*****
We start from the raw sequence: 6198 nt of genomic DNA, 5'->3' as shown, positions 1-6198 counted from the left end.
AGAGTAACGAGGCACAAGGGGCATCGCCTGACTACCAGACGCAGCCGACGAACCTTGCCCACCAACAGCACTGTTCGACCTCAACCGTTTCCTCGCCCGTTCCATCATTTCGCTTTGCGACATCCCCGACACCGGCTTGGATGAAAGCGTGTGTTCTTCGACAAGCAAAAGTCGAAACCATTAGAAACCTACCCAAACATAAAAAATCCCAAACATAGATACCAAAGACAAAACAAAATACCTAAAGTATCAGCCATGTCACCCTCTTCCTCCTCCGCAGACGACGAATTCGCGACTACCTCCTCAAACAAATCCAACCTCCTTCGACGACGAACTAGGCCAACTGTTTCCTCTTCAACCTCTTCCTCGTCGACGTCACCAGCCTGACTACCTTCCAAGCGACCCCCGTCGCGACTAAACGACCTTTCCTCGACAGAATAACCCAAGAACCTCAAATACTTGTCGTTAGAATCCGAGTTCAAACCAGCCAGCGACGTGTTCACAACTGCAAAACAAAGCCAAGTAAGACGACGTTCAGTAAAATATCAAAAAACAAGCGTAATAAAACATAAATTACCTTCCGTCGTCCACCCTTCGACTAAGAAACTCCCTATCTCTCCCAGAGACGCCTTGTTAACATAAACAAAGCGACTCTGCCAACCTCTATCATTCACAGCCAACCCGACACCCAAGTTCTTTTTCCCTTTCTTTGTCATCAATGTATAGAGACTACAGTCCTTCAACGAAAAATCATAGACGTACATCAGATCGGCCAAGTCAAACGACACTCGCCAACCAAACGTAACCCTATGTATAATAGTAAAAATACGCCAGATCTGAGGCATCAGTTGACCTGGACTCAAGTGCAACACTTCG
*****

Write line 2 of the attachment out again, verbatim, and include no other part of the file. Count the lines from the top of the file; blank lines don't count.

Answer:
AGAGTAACGAGGCACAAGGGGCATCGCCTGACTACCAGACGCAGCCGACGAACCTTGCCCACCAACAGCACTGTTCGACCTCAACCGTTTCCTCGCCCGTTCCATCATTTCGCTTTGCGACATCCCCGACACCGGCTTGGATGAAAGCGTGTGTTCTTCGACAAGCAAAAGTCGAAACCATTAGAAACCTACCCAAACATAAAAAATCCCAAACATAGATACCAAAGACAAAACAAAATACCTAAAGTATCAGCCATGTCACCCTCTTCCTCCTCCGCAGACGACGAATTCGCGACTACCTCCTCAAACAAATCCAACCTCCTTCGACGACGAACTAGGCCAACTGTTTCCTCTTCAACCTCTTCCTCGTCGACGTCACCAGCCTGACTACCTTCCAAGCGACCCCCGTCGCGACTAAACGACCTTTCCTCGACAGAATAACCCAAGAACCTCAAATACTTGTCGTTAGAATCCGAGTTCAAACCAGCCAGCGACGTGTTCACAACTGCAAAACAAAGCCAAGTAAGACGACGTTCAGTAAAATATCAAAAAACAAGCGTAATAAAACATAAATTACCTTCCGTCGTCCACCCTTCGACTAAGAAACTCCCTATCTCTCCCAGAGACGCCTTGTTAACATAAACAAAGCGACTCTGCCAACCTCTATCATTCACAGCCAACCCGACACCCAAGTTCTTTTTCCCTTTCTTTGTCATCAATGTATAGAGACTACAGTCCTTCAACGAAAAATCATAGACGTACATCAGATCGGCCAAGTCAAACGACACTCGCCAACCAAACGTAACCCTATGTATAATAGTAAAAATACGCCAGATCTGAGGCATCAGTTGACCTGGACTCAAGTGCAACACTTCG